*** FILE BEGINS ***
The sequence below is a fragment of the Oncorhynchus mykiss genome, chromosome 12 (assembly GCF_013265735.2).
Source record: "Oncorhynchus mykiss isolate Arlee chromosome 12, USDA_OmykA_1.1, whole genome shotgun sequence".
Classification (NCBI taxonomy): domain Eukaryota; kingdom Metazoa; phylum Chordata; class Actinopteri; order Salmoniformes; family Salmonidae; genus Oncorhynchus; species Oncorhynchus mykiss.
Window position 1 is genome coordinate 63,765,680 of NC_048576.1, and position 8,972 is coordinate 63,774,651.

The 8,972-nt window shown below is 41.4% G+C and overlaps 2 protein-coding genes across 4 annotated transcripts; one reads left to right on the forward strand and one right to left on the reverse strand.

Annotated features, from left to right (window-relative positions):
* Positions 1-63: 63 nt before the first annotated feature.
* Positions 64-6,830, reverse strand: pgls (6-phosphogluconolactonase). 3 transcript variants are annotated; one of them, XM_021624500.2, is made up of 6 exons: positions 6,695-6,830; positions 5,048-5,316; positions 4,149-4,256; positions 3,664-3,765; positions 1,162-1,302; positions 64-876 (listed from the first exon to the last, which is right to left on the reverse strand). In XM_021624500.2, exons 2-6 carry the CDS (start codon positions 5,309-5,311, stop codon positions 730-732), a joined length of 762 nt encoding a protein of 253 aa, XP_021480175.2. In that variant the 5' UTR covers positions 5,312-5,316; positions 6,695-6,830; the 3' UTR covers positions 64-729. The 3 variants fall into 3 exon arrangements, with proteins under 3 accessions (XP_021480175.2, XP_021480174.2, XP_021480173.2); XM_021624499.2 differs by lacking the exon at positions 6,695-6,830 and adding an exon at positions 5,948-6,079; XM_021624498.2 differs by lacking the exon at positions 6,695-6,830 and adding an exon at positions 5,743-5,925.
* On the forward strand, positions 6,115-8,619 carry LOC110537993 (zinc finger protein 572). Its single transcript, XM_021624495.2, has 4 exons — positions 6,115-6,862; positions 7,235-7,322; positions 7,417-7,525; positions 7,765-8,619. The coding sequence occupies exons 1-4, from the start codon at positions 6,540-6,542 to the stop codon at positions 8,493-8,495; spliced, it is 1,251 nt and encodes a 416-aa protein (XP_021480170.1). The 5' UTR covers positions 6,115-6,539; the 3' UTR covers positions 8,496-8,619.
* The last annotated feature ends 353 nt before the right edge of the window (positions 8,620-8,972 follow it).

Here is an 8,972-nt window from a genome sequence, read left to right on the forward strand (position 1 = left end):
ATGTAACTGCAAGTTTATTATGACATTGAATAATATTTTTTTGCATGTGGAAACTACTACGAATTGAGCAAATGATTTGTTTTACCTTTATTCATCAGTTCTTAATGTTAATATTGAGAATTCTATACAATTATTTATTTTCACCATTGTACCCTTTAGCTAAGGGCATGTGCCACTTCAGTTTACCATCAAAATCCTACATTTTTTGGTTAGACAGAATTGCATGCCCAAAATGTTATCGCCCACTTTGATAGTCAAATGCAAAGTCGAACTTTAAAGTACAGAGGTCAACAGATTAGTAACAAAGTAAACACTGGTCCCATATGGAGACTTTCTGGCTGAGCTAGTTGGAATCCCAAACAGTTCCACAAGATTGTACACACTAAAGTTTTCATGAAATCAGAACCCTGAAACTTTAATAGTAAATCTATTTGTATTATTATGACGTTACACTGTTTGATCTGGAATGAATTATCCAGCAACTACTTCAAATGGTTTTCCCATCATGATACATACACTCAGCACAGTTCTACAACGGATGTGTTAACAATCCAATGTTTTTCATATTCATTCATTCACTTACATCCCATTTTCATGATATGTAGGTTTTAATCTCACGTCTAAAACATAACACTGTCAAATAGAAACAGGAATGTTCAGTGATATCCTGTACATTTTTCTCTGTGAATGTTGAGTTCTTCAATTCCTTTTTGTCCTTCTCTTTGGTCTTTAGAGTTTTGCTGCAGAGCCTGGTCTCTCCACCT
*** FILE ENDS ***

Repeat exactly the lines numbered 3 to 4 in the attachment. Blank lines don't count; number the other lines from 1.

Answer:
Classification (NCBI taxonomy): domain Eukaryota; kingdom Metazoa; phylum Chordata; class Actinopteri; order Salmoniformes; family Salmonidae; genus Oncorhynchus; species Oncorhynchus mykiss.
Window position 1 is genome coordinate 63,765,680 of NC_048576.1, and position 8,972 is coordinate 63,774,651.